RBI on Tuesday kept interest rates unchanged despite mounting pressure from domestic industry to slash lending costs. HT
explains the linkages between interest rates, prices and growth.
What has the Reserve Bank of India (RBI) announced in its quarterly
monetary policy review?
Caught between rising prices and sliding growth, the RBI on Tuesday maintained a status-quo on key rates, but has cut the cash reserve ratio by 0.25 percentage points to 4.25%.
What is cash reserve ratio (CRR)?
CRR is the proportion of deposits that banks have to park with the central bank.
What does a CRR cut aim to achieve?
A CRR cut allows banks to unlock funds for lending. According to the estimates, the 0.25 percentage point cut in CRR will allow banks an additional Rs. 17,500 crore to lend.
What is repo rate?
It is the rate at which the RBI lends to banks.
How does repo rate influence interest rates that banks charge from customers?
A lower repo reduces banks' borrowing costs, allowing them to cut interest rates for home, auto and corporate borrowers.
Does a reduction in CRR reduce borrowing rates for customers?
Maybe, in a very indirect way. With more cash in hand to lend following the cut in CRR, banks may not need to woo customers by offering higher interest rates to shore up their deposit base. Some banks may even consider lowering the interest they pay to customers on their fixed and savings deposits to cut costs. Lower costs, in turn, could prompt them to reduce their final lending rates.
What are policy rates?
The policy rate acts as the guide for final lending rates that banks charge from borrowers. In tight liquidity situations, the repo rate acts as the policy rate. In situations of excess liquidity, when banks park money with the RBI from their pool of lendable resources, the reverse repo rate acts the policy rate.
What prompted the RBI to maintain a status quo on interest rates?
High prices essentially shrink household incomes, as middle-class Indians have to spend much more for the same amount of goods. Food prices shock have spread into what economists call "core inflation", or prices of non-food and non-fuel commodities. India's retail prices are already high and costlier fuel will knock up prices. This has dissuaded the RBI to slash interest rates to suppress prices.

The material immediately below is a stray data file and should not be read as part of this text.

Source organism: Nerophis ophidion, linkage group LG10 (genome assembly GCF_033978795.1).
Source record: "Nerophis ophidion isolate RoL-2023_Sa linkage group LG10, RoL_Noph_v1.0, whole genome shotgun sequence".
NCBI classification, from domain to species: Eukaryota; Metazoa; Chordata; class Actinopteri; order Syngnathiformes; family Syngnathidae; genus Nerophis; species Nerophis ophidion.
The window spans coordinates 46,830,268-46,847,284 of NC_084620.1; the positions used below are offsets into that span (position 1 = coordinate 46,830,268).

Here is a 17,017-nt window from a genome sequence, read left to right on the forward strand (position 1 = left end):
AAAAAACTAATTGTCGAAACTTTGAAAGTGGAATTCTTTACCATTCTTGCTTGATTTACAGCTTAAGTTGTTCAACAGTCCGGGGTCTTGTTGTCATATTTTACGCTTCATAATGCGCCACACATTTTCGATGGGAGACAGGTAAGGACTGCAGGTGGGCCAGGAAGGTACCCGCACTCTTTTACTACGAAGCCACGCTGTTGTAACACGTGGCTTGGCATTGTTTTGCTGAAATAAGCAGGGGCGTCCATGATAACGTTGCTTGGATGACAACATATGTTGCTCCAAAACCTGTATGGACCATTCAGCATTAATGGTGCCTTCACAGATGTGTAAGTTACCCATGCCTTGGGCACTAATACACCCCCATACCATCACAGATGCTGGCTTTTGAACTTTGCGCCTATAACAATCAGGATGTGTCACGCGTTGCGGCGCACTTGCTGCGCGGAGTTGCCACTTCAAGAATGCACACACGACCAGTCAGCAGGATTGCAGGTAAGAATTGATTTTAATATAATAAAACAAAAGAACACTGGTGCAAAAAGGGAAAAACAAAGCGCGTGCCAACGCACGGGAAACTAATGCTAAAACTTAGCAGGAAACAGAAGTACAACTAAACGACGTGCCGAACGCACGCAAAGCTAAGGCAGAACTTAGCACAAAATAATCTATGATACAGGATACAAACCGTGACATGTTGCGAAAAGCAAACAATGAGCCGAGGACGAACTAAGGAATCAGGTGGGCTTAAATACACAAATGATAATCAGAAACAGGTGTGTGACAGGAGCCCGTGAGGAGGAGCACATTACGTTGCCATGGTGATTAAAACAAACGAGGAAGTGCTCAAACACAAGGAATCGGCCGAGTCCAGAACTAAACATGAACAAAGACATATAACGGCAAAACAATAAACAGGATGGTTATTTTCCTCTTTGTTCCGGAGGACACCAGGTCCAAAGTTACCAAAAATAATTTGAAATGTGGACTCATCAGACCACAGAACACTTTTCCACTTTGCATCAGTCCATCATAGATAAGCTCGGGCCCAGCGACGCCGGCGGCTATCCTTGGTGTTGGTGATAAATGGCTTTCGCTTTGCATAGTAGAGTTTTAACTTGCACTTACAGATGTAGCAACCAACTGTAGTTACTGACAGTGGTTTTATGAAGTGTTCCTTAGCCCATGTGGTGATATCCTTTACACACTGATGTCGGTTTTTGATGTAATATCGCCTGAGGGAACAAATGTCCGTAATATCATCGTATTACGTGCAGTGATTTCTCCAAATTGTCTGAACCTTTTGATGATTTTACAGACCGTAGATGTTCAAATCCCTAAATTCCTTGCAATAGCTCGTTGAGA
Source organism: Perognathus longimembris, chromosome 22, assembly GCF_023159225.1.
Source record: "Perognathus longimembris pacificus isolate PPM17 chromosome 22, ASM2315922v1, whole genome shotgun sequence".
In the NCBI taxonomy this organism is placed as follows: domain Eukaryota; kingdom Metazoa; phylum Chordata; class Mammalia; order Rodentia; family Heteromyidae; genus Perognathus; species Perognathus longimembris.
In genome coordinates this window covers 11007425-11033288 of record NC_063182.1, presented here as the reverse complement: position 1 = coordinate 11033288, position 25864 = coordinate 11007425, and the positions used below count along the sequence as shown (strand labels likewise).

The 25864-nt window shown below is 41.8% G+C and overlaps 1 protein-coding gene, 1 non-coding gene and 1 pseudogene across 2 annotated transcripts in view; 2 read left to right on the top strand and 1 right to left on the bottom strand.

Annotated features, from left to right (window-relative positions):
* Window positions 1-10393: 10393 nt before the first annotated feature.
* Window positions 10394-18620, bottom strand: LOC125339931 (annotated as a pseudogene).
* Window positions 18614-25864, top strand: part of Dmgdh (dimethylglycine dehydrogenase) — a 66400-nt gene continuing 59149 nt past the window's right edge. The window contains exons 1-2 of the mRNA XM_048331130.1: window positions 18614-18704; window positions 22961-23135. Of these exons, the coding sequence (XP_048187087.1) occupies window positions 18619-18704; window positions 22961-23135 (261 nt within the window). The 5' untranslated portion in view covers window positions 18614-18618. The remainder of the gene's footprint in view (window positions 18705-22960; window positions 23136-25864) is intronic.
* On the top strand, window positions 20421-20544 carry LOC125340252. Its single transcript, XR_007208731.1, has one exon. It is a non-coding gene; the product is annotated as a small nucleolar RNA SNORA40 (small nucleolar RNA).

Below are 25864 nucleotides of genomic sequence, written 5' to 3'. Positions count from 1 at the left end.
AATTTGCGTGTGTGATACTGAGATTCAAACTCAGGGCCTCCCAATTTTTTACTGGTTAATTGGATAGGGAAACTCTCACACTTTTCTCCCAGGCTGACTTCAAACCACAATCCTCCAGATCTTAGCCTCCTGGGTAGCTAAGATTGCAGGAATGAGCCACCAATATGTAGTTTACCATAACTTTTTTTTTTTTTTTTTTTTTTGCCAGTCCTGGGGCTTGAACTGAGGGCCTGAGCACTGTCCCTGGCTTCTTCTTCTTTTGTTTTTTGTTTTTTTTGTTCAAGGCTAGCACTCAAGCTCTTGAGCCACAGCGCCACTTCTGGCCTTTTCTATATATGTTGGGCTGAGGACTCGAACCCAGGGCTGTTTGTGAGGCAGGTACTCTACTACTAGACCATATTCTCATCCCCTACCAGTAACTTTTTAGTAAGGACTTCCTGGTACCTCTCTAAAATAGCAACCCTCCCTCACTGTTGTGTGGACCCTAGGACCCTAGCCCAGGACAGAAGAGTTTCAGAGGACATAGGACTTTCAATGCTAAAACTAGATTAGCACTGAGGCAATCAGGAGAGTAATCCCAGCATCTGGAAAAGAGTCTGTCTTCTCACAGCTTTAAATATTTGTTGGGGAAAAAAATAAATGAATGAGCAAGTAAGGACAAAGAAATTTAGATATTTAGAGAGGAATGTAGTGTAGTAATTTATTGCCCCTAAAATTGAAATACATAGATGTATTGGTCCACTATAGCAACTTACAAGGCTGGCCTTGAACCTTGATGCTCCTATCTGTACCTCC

What's the latest on the price front?
Latest price data showed that retail inflation measured by the consumer price index (CPI) stood at 9.73% in September, marginally down from 10.03% in August. Wholesale price index (WPI)-based inflation was 7.81% in September, up from 7.55% in August. Experts expect prices to rise further.
Why are experts saying that prices will rise further?
It is because the government, in a move fraught with political risks, raised diesel prices by R5 per litre in September - the steepest ever hike - and capped sale of cheaper cooking gas to six cylinders per year for each family. High diesel prices will raise the cost of transporting products, which will further fan inflation.
What has the RBI said about prices?
The RBI has projected that wholesale price-based inflation will be 7.5% in March 2013 end, up from 7% forecast earlier. This is based upon the view that greater demand will knock up prices. Additionally, a possible global financial instability will weaken the rupee, shaving off its recent gains and make imports costlier. Besides, higher urban and rural wages is also fanning inflation.
Has there been recent sign of recovery?
Hopes of an economic recovery have sprung anew with India's factory output growing by 2.7% in August, up from a contraction of -0.2% in July. With the busy season kicking in, analysts said these could well be the little green shoots of recovery to push growth across the broader economy.
What has the RBI said about growth?
The RBI has forecast that India's GDP will grow at 5.8% in 2012-13, down from 6.5% it had projected in July. The RBI is of the view that although industrial output picked up marginally in August and the services sector has shown a modest improvement in September, the outlook remains uncertain.
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